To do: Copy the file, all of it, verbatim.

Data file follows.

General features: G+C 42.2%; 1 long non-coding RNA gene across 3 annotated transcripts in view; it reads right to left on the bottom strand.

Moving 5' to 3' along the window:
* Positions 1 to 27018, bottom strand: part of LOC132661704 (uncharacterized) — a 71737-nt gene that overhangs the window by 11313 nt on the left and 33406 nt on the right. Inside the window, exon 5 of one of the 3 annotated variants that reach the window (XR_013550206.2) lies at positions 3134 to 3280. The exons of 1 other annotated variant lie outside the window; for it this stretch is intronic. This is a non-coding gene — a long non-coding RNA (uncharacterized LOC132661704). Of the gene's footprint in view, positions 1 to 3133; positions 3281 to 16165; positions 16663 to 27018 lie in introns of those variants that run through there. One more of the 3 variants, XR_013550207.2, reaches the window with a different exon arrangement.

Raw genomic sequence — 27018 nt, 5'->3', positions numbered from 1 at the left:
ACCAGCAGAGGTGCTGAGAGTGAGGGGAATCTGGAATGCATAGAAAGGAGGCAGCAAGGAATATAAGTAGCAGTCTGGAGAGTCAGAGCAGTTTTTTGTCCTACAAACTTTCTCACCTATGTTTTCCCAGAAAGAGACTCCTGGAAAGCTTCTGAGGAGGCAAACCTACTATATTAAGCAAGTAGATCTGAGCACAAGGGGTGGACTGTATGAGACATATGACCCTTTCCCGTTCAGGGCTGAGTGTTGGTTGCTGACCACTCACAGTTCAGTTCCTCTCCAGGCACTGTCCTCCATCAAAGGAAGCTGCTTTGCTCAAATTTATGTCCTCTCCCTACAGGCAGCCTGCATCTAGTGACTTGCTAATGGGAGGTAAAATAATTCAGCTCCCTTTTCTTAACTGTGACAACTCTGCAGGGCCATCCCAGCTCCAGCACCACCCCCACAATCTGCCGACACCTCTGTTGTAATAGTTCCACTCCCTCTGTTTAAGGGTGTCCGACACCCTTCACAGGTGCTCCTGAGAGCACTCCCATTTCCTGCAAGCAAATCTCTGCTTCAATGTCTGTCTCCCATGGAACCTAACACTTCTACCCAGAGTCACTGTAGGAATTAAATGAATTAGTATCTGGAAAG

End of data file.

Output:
General features: G+C 42.2%; 1 long non-coding RNA gene across 3 annotated transcripts in view; it reads right to left on the bottom strand.

Moving 5' to 3' along the window:
* Positions 1 to 27018, bottom strand: part of LOC132661704 (uncharacterized) — a 71737-nt gene that overhangs the window by 11313 nt on the left and 33406 nt on the right. Inside the window, exon 5 of one of the 3 annotated variants that reach the window (XR_013550206.2) lies at positions 3134 to 3280. The exons of 1 other annotated variant lie outside the window; for it this stretch is intronic. This is a non-coding gene — a long non-coding RNA (uncharacterized LOC132661704). Of the gene's footprint in view, positions 1 to 3133; positions 3281 to 16165; positions 16663 to 27018 lie in introns of those variants that run through there. One more of the 3 variants, XR_013550207.2, reaches the window with a different exon arrangement.

Raw genomic sequence — 27018 nt, 5'->3', positions numbered from 1 at the left:
ACCAGCAGAGGTGCTGAGAGTGAGGGGAATCTGGAATGCATAGAAAGGAGGCAGCAAGGAATATAAGTAGCAGTCTGGAGAGTCAGAGCAGTTTTTTGTCCTACAAACTTTCTCACCTATGTTTTCCCAGAAAGAGACTCCTGGAAAGCTTCTGAGGAGGCAAACCTACTATATTAAGCAAGTAGATCTGAGCACAAGGGGTGGACTGTATGAGACATATGACCCTTTCCCGTTCAGGGCTGAGTGTTGGTTGCTGACCACTCACAGTTCAGTTCCTCTCCAGGCACTGTCCTCCATCAAAGGAAGCTGCTTTGCTCAAATTTATGTCCTCTCCCTACAGGCAGCCTGCATCTAGTGACTTGCTAATGGGAGGTAAAATAATTCAGCTCCCTTTTCTTAACTGTGACAACTCTGCAGGGCCATCCCAGCTCCAGCACCACCCCCACAATCTGCCGACACCTCTGTTGTAATAGTTCCACTCCCTCTGTTTAAGGGTGTCCGACACCCTTCACAGGTGCTCCTGAGAGCACTCCCATTTCCTGCAAGCAAATCTCTGCTTCAATGTCTGTCTCCCATGGAACCTAACACTTCTACCCAGAGTCACTGTAGGAATTAAATGAATTAGTATCTGGAAAG